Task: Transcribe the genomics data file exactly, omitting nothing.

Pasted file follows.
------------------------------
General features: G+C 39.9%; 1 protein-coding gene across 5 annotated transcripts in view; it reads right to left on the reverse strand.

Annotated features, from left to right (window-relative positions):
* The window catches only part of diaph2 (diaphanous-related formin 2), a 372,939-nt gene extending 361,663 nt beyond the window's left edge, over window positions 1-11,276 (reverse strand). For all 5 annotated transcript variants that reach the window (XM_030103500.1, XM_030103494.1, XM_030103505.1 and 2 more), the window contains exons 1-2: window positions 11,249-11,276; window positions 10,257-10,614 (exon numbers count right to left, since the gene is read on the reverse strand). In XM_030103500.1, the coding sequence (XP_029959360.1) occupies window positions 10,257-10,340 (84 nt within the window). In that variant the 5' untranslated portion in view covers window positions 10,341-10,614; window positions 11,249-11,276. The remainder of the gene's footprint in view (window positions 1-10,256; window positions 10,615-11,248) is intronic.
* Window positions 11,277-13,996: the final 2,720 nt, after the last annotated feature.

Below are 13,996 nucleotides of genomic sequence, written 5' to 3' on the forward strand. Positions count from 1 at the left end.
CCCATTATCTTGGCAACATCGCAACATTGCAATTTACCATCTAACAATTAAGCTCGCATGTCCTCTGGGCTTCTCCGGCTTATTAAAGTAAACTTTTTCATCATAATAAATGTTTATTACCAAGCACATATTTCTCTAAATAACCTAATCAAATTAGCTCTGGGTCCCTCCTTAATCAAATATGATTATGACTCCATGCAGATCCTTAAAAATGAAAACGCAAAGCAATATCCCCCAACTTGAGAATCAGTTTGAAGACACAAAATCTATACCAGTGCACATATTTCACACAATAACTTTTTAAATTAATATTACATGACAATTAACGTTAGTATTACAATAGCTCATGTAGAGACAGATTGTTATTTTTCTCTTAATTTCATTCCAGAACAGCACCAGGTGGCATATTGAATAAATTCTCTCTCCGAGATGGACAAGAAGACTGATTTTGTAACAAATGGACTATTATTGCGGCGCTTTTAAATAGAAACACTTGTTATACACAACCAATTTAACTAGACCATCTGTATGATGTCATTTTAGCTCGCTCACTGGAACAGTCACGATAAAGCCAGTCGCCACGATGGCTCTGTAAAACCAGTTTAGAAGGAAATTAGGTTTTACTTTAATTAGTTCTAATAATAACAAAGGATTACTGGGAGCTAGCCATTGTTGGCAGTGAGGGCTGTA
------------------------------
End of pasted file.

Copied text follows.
General features: G+C 39.9%; 1 protein-coding gene across 5 annotated transcripts in view; it reads right to left on the reverse strand.

Annotated features, from left to right (window-relative positions):
* The window catches only part of diaph2 (diaphanous-related formin 2), a 372,939-nt gene extending 361,663 nt beyond the window's left edge, over window positions 1-11,276 (reverse strand). For all 5 annotated transcript variants that reach the window (XM_030103500.1, XM_030103494.1, XM_030103505.1 and 2 more), the window contains exons 1-2: window positions 11,249-11,276; window positions 10,257-10,614 (exon numbers count right to left, since the gene is read on the reverse strand). In XM_030103500.1, the coding sequence (XP_029959360.1) occupies window positions 10,257-10,340 (84 nt within the window). In that variant the 5' untranslated portion in view covers window positions 10,341-10,614; window positions 11,249-11,276. The remainder of the gene's footprint in view (window positions 1-10,256; window positions 10,615-11,248) is intronic.
* Window positions 11,277-13,996: the final 2,720 nt, after the last annotated feature.

Below are 13,996 nucleotides of genomic sequence, written 5' to 3' on the forward strand. Positions count from 1 at the left end.
CCCATTATCTTGGCAACATCGCAACATTGCAATTTACCATCTAACAATTAAGCTCGCATGTCCTCTGGGCTTCTCCGGCTTATTAAAGTAAACTTTTTCATCATAATAAATGTTTATTACCAAGCACATATTTCTCTAAATAACCTAATCAAATTAGCTCTGGGTCCCTCCTTAATCAAATATGATTATGACTCCATGCAGATCCTTAAAAATGAAAACGCAAAGCAATATCCCCCAACTTGAGAATCAGTTTGAAGACACAAAATCTATACCAGTGCACATATTTCACACAATAACTTTTTAAATTAATATTACATGACAATTAACGTTAGTATTACAATAGCTCATGTAGAGACAGATTGTTATTTTTCTCTTAATTTCATTCCAGAACAGCACCAGGTGGCATATTGAATAAATTCTCTCTCCGAGATGGACAAGAAGACTGATTTTGTAACAAATGGACTATTATTGCGGCGCTTTTAAATAGAAACACTTGTTATACACAACCAATTTAACTAGACCATCTGTATGATGTCATTTTAGCTCGCTCACTGGAACAGTCACGATAAAGCCAGTCGCCACGATGGCTCTGTAAAACCAGTTTAGAAGGAAATTAGGTTTTACTTTAATTAGTTCTAATAATAACAAAGGATTACTGGGAGCTAGCCATTGTTGGCAGTGAGGGCTGTA